Building on the "studying up" trend in anthropology, this book offers a theoretically informed guide to ethnographic methods that is practical in its approach while reflecting the challenges and concerns of contemporary ethnography. Students draw from vignettes, all situated within North America, to learn how various methods work in the real world. Practicing ethnography in a contemporary context that is familiar to students allows them to engage in experiential learning that will not only build useful research, organizing, and writing skills, but which will also link to important theoretical concepts in anthropology and the social sciences. The book emphasizes an inductive, ethnographic approach to research. Each chapter offers an overview of a particular method, methodological issue, or research trend, followed by an extended ethnographic vignette by a contemporary anthropologist about their fieldwork experiences. These highly readable vignettes, written exclusively for this volume, showcase how ethnography informs contemporary anthropological theory.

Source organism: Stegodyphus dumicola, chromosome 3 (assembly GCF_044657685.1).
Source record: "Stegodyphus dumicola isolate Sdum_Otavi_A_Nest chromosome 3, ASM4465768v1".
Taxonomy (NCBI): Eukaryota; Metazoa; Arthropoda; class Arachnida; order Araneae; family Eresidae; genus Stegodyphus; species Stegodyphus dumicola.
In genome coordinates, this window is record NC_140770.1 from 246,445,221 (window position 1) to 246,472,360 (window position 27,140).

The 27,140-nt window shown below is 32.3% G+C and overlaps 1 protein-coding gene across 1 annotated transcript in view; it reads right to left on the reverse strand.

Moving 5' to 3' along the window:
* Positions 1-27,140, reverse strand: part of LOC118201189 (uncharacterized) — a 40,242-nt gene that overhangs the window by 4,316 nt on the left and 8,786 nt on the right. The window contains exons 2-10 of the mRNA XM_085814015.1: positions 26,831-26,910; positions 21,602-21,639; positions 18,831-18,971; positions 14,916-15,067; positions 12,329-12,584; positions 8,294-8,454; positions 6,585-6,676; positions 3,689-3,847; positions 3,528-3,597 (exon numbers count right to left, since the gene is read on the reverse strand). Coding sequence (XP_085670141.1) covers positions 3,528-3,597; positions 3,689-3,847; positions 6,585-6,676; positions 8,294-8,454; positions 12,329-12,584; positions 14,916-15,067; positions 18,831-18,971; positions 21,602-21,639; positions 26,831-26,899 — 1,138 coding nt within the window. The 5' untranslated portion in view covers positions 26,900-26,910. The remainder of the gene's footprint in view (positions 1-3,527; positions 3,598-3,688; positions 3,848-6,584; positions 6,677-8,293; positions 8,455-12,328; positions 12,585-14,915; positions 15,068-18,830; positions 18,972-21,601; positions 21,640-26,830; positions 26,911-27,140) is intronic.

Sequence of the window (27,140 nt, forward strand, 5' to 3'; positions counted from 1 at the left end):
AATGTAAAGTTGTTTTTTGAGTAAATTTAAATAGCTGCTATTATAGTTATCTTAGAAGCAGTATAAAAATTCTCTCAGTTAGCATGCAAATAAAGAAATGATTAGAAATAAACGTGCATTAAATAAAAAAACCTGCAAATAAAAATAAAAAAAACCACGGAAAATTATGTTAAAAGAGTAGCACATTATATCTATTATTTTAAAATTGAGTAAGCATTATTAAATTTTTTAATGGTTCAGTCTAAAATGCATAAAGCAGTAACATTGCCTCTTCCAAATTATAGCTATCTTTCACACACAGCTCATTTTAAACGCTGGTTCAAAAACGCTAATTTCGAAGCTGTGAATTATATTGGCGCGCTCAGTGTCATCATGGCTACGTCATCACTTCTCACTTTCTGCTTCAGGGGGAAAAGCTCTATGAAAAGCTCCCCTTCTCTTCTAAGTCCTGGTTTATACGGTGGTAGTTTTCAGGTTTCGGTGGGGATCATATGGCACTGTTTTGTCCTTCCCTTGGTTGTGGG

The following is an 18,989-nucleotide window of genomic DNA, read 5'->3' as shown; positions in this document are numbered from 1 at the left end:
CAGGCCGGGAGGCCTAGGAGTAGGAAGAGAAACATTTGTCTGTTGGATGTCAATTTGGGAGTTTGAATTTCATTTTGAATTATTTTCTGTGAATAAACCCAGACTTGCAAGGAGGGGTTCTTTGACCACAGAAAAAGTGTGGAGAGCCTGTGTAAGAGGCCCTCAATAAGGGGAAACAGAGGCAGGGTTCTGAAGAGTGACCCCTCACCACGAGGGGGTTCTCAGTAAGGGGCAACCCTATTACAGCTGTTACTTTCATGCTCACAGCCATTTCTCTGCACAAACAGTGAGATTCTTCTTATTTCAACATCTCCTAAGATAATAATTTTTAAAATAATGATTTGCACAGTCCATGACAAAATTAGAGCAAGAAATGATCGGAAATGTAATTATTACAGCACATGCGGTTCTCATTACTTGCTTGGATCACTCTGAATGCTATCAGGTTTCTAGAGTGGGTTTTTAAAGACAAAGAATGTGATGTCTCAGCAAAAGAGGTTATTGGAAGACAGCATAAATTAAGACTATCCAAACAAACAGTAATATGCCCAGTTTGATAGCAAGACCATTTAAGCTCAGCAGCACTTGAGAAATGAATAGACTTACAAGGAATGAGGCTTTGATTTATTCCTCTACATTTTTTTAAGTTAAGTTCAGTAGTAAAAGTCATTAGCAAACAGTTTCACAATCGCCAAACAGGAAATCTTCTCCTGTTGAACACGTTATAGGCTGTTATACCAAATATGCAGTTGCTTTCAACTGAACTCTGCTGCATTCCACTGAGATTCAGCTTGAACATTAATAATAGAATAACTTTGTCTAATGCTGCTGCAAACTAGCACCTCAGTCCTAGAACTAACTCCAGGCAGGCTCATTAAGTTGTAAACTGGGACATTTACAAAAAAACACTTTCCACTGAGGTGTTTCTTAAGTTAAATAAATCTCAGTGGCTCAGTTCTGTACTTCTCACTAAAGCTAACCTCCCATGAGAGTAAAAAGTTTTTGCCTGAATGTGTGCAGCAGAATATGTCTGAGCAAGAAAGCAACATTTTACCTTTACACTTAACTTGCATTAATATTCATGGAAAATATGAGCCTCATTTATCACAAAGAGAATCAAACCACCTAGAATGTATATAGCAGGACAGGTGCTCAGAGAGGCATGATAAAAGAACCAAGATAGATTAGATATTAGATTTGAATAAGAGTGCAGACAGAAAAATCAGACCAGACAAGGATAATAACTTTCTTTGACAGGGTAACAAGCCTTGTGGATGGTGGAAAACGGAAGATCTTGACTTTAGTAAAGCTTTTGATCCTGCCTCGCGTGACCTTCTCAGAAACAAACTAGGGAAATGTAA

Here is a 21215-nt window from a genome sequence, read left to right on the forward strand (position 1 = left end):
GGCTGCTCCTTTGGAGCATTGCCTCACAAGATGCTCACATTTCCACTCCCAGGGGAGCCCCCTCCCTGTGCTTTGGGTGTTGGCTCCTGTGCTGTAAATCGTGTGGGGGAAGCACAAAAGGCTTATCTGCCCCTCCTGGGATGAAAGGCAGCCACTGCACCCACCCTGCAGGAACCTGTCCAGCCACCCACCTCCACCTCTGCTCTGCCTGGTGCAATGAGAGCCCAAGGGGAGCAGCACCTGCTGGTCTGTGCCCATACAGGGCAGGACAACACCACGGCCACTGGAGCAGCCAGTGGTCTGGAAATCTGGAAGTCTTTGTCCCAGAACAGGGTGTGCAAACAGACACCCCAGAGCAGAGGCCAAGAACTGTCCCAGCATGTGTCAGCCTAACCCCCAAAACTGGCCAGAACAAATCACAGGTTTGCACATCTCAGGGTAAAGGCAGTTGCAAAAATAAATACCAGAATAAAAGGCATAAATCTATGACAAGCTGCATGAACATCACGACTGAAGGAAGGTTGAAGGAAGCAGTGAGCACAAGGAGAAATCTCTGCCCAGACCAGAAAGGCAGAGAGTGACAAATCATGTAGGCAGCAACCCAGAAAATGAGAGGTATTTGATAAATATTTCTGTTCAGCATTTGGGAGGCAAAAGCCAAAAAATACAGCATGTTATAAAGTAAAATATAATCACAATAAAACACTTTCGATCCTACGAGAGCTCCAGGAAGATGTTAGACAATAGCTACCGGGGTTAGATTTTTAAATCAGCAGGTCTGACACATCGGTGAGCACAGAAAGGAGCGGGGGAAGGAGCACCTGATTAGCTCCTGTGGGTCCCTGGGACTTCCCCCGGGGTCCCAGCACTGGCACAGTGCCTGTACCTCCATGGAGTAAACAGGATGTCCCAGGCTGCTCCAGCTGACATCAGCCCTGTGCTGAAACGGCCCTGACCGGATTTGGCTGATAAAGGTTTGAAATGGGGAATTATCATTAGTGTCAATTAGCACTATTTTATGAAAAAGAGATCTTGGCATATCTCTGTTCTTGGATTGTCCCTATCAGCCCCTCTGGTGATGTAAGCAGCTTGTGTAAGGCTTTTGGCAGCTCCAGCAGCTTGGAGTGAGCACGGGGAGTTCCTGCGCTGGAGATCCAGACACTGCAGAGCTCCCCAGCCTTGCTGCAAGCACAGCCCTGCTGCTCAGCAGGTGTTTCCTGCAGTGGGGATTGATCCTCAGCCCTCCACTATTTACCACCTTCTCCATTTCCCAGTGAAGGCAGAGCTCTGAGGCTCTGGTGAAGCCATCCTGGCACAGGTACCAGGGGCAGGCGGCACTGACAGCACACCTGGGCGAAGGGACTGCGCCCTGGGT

They offer a unique way to discuss major concepts, methods and methodologies, and encourage students to practice what they have learned in their own ethnographic projects.
Lynda Mannik teaches anthropology at York University in Toronto. Karen McGarry is Assistant Professor of Anthropology at McMaster University.
Introduction Section I: Origins and Basics 1. The Origins and Development of Socio-cultural Anthropological Fieldwork in North America 2. Traditional and Contemporary Participant Observation 3. Ethics and the Politics of Fieldwork 4. Connecting with Others -Interviewing, Conversations, and Life Histories Section II: Notes, Data, Representation 5. How to Create Field Notes 6. After Fieldwork - Analyzing Data 7. Writing Up and the Politics of Representation Section III: Shifting Field Sites 8. Applied Ethnography 9. Auto-ethnography: the Self and Other Revisited Section IV: Visual Aids 10. Photo-elicitation: Collaboration, Emotions, and Memory 11. Ethnographic Film as Ethnographic Method 12. Doing Research with, and in, Virtual Communities